Melbourne Film Festival:
"John Ruane's understanding of nuance is the cinematic cornerstone of That Eye, the Sky. He is mindful that not all things need be, or indeed, can be explained."

From the Australian media:
A lyrical and faithful adaptation of Tim Winton's mystical book. The film would appeal to both audiences familiar with the novel and those who aren't. It is an uplifting story with intelligent characters and marvelous poetic cinematography to drive the narrative along. Thematically, the film is challenging without being inaccessible... A rare opportunity to view quality Australian literature meets quality Australian film."

"The first adaptation of Tim Winton's work to be made for the screen translates the evocative poetry of his exquisite writing with great faith and subtlety. Amidst shades of Shane, The Rainmaker and even Close Encounters...comes this fascinating transplanting of the Western mythology into a harsh Australian landscape."

"That Eye, the Sky is an ensemble piece that relies heavily on characterization and revealing Ort's imagination, as well as dealing with the contentious subject of faith and religion."

"Much of director John Ruane's storytelling here is superbly spare. You can almost smell the dust and the bush."

"The film explores some deeply complex aspects of our Christian heritage, and although portrayed as contradictory and mystical, they are tightly woven into a story about trust, healing and faith. All performances strongly develop the emotional force of That Eye, the Sky to make it a rich, if sometimes, peculiar film experience."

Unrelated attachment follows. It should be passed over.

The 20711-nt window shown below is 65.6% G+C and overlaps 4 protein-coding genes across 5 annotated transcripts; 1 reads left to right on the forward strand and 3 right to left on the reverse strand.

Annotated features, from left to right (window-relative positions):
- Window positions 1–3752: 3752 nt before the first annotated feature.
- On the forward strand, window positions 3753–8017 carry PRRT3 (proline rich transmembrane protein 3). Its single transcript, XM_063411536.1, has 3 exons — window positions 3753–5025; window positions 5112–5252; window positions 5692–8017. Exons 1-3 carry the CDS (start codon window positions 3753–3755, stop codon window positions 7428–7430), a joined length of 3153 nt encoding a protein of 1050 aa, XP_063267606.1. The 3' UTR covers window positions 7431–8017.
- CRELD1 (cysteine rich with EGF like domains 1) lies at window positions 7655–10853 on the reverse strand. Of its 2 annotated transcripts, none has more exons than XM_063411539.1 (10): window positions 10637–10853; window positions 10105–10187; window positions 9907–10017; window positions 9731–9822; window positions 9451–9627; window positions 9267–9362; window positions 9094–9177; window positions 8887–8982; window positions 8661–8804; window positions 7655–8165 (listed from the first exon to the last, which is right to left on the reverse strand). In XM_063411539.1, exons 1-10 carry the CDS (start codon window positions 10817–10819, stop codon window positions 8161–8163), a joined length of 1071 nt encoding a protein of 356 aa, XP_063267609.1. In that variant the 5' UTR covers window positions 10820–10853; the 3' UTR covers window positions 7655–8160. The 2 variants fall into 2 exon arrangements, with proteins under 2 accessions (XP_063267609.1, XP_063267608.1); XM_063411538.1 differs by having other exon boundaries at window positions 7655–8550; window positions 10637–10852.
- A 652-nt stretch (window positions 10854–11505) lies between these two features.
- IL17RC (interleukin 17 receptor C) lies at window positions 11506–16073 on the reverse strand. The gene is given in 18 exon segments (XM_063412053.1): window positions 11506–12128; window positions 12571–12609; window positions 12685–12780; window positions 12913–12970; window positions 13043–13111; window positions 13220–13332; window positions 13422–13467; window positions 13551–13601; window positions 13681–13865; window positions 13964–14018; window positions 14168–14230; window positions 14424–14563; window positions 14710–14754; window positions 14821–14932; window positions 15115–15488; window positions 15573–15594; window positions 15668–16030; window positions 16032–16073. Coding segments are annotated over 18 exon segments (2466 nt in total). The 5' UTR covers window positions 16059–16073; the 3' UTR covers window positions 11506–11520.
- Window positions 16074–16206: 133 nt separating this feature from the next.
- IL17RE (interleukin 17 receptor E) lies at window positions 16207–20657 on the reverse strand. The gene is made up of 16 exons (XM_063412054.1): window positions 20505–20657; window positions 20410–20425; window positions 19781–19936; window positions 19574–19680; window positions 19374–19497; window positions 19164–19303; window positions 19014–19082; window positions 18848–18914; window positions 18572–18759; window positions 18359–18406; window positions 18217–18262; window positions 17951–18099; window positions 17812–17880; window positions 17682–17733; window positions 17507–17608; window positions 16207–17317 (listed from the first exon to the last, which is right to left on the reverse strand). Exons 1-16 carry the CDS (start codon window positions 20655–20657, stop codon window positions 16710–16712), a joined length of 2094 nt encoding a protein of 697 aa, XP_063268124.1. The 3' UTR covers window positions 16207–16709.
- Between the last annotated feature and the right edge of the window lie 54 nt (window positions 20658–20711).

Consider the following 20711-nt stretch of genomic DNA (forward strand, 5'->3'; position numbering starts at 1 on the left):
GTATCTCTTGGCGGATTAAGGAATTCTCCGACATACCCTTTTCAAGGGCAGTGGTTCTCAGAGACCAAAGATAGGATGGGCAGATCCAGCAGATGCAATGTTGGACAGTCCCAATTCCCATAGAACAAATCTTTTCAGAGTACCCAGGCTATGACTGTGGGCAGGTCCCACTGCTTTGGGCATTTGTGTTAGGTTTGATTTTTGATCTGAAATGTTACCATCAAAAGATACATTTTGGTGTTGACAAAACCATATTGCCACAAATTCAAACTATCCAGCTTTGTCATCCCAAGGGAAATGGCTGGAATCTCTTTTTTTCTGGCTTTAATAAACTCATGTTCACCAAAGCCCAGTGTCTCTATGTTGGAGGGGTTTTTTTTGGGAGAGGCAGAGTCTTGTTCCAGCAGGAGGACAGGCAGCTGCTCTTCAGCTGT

"Lisa Harrow's performance conveys the despair of someone for all intents and purposes bereaved, and the emptiness of the grief that follows."

director1.gif (905 bytes)In the director's words:
"I think he (Winton) was pleasantly surprised because he was very wary when he heard there was an American in the field and was also wary because of the fact that we didn't shoot the film in Western Australia... I don't think any film does justice to the book but we do we all try them? A book has so much more in it, but all you can do is try and capture the flavor of the book. It is a totally separate thing but, at the same time, it would be awful if the novelist said to you, 'I hate the film.' I think you have to do a few changes or you just can't translate it but, in many ways, I think we were most loyal to That Eye, the Sky. And I like books because someone has spent a lot of time trying to get the story right... I suppose we all define God in different ways, but if I had to say whether I was religious or non-religious, I'd say I would like to be religious because I'd rather believe there was something rather than nothing."


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  • Video hard to find - released in Australia and Canada

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1996 TDK Australian Audio Book Special Award for an audiobook of outstanding quality

Narrated by Stig Wemyss
Bolinda Audio Books

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The novel was published in 1987